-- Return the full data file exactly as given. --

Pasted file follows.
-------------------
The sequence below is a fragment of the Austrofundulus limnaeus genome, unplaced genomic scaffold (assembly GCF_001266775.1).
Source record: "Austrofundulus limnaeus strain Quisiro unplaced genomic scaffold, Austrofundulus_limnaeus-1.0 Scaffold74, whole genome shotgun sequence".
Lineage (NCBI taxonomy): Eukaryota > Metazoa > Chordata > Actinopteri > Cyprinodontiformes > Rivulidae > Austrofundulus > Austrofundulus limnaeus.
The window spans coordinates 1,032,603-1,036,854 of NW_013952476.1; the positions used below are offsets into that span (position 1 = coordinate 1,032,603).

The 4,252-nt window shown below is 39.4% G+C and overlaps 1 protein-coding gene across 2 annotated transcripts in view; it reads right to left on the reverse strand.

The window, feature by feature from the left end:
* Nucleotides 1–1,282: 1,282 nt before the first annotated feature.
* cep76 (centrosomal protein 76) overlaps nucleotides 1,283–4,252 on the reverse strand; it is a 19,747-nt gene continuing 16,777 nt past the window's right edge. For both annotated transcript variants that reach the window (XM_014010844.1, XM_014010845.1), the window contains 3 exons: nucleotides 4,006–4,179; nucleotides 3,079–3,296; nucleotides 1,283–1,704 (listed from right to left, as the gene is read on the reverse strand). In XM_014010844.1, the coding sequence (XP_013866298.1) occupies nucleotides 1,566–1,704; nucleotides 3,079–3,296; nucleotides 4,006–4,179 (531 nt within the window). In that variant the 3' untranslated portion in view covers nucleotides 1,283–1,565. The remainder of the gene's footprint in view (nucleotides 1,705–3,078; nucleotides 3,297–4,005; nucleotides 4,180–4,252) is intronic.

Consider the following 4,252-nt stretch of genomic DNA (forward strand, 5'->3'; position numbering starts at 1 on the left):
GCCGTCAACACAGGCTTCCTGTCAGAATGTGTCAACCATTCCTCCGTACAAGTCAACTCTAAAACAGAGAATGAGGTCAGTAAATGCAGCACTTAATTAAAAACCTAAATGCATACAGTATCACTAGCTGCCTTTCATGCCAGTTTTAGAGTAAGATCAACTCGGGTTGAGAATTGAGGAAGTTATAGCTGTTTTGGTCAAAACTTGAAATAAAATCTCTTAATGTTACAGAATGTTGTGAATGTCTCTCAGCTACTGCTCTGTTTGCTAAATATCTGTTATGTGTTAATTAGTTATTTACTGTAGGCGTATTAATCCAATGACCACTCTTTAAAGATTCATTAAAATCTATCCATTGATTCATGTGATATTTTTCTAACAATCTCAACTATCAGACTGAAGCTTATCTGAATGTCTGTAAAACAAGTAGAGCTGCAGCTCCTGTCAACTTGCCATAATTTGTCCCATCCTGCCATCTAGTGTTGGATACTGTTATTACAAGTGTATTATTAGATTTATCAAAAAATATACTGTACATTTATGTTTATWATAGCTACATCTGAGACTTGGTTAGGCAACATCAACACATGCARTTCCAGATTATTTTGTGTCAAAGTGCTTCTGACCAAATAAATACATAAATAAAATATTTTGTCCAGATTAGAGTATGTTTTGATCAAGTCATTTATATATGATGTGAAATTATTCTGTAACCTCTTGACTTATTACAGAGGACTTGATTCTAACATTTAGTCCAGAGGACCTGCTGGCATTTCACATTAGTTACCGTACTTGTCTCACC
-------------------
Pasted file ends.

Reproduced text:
The sequence below is a fragment of the Austrofundulus limnaeus genome, unplaced genomic scaffold (assembly GCF_001266775.1).
Source record: "Austrofundulus limnaeus strain Quisiro unplaced genomic scaffold, Austrofundulus_limnaeus-1.0 Scaffold74, whole genome shotgun sequence".
Lineage (NCBI taxonomy): Eukaryota > Metazoa > Chordata > Actinopteri > Cyprinodontiformes > Rivulidae > Austrofundulus > Austrofundulus limnaeus.
The window spans coordinates 1,032,603-1,036,854 of NW_013952476.1; the positions used below are offsets into that span (position 1 = coordinate 1,032,603).

The 4,252-nt window shown below is 39.4% G+C and overlaps 1 protein-coding gene across 2 annotated transcripts in view; it reads right to left on the reverse strand.

The window, feature by feature from the left end:
* Nucleotides 1–1,282: 1,282 nt before the first annotated feature.
* cep76 (centrosomal protein 76) overlaps nucleotides 1,283–4,252 on the reverse strand; it is a 19,747-nt gene continuing 16,777 nt past the window's right edge. For both annotated transcript variants that reach the window (XM_014010844.1, XM_014010845.1), the window contains 3 exons: nucleotides 4,006–4,179; nucleotides 3,079–3,296; nucleotides 1,283–1,704 (listed from right to left, as the gene is read on the reverse strand). In XM_014010844.1, the coding sequence (XP_013866298.1) occupies nucleotides 1,566–1,704; nucleotides 3,079–3,296; nucleotides 4,006–4,179 (531 nt within the window). In that variant the 3' untranslated portion in view covers nucleotides 1,283–1,565. The remainder of the gene's footprint in view (nucleotides 1,705–3,078; nucleotides 3,297–4,005; nucleotides 4,180–4,252) is intronic.

Consider the following 4,252-nt stretch of genomic DNA (forward strand, 5'->3'; position numbering starts at 1 on the left):
GCCGTCAACACAGGCTTCCTGTCAGAATGTGTCAACCATTCCTCCGTACAAGTCAACTCTAAAACAGAGAATGAGGTCAGTAAATGCAGCACTTAATTAAAAACCTAAATGCATACAGTATCACTAGCTGCCTTTCATGCCAGTTTTAGAGTAAGATCAACTCGGGTTGAGAATTGAGGAAGTTATAGCTGTTTTGGTCAAAACTTGAAATAAAATCTCTTAATGTTACAGAATGTTGTGAATGTCTCTCAGCTACTGCTCTGTTTGCTAAATATCTGTTATGTGTTAATTAGTTATTTACTGTAGGCGTATTAATCCAATGACCACTCTTTAAAGATTCATTAAAATCTATCCATTGATTCATGTGATATTTTTCTAACAATCTCAACTATCAGACTGAAGCTTATCTGAATGTCTGTAAAACAAGTAGAGCTGCAGCTCCTGTCAACTTGCCATAATTTGTCCCATCCTGCCATCTAGTGTTGGATACTGTTATTACAAGTGTATTATTAGATTTATCAAAAAATATACTGTACATTTATGTTTATWATAGCTACATCTGAGACTTGGTTAGGCAACATCAACACATGCARTTCCAGATTATTTTGTGTCAAAGTGCTTCTGACCAAATAAATACATAAATAAAATATTTTGTCCAGATTAGAGTATGTTTTGATCAAGTCATTTATATATGATGTGAAATTATTCTGTAACCTCTTGACTTATTACAGAGGACTTGATTCTAACATTTAGTCCAGAGGACCTGCTGGCATTTCACATTAGTTACCGTACTTGTCTCACC